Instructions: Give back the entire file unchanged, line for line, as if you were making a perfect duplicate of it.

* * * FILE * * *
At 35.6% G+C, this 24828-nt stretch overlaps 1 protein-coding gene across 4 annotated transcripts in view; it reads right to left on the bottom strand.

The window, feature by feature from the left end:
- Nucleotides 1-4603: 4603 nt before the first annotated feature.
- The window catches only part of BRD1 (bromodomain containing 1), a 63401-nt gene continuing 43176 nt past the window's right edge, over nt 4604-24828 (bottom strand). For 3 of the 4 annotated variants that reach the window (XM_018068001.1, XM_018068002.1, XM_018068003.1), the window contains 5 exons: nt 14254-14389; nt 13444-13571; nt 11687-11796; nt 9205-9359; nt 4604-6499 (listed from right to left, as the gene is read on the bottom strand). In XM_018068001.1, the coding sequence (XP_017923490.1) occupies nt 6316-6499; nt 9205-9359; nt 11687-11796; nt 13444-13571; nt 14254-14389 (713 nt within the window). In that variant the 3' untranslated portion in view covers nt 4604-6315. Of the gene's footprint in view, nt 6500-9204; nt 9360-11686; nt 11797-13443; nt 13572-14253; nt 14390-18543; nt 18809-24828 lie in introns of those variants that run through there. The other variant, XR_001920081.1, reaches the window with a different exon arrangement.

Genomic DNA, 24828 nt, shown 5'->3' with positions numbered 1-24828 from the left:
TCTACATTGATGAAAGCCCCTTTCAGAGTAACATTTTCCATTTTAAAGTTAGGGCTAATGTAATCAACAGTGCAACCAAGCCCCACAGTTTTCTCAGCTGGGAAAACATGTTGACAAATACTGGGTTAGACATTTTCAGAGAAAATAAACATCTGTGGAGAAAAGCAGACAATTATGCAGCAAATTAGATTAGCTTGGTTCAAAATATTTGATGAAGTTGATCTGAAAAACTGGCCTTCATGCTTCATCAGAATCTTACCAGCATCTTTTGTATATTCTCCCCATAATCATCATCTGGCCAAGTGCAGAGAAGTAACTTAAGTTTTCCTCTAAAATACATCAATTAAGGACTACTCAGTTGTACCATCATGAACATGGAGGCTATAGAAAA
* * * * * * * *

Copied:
At 35.6% G+C, this 24828-nt stretch overlaps 1 protein-coding gene across 4 annotated transcripts in view; it reads right to left on the bottom strand.

The window, feature by feature from the left end:
- Nucleotides 1-4603: 4603 nt before the first annotated feature.
- The window catches only part of BRD1 (bromodomain containing 1), a 63401-nt gene continuing 43176 nt past the window's right edge, over nt 4604-24828 (bottom strand). For 3 of the 4 annotated variants that reach the window (XM_018068001.1, XM_018068002.1, XM_018068003.1), the window contains 5 exons: nt 14254-14389; nt 13444-13571; nt 11687-11796; nt 9205-9359; nt 4604-6499 (listed from right to left, as the gene is read on the bottom strand). In XM_018068001.1, the coding sequence (XP_017923490.1) occupies nt 6316-6499; nt 9205-9359; nt 11687-11796; nt 13444-13571; nt 14254-14389 (713 nt within the window). In that variant the 3' untranslated portion in view covers nt 4604-6315. Of the gene's footprint in view, nt 6500-9204; nt 9360-11686; nt 11797-13443; nt 13572-14253; nt 14390-18543; nt 18809-24828 lie in introns of those variants that run through there. The other variant, XR_001920081.1, reaches the window with a different exon arrangement.

Genomic DNA, 24828 nt, shown 5'->3' with positions numbered 1-24828 from the left:
TCTACATTGATGAAAGCCCCTTTCAGAGTAACATTTTCCATTTTAAAGTTAGGGCTAATGTAATCAACAGTGCAACCAAGCCCCACAGTTTTCTCAGCTGGGAAAACATGTTGACAAATACTGGGTTAGACATTTTCAGAGAAAATAAACATCTGTGGAGAAAAGCAGACAATTATGCAGCAAATTAGATTAGCTTGGTTCAAAATATTTGATGAAGTTGATCTGAAAAACTGGCCTTCATGCTTCATCAGAATCTTACCAGCATCTTTTGTATATTCTCCCCATAATCATCATCTGGCCAAGTGCAGAGAAGTAACTTAAGTTTTCCTCTAAAATACATCAATTAAGGACTACTCAGTTGTACCATCATGAACATGGAGGCTATAGAAAA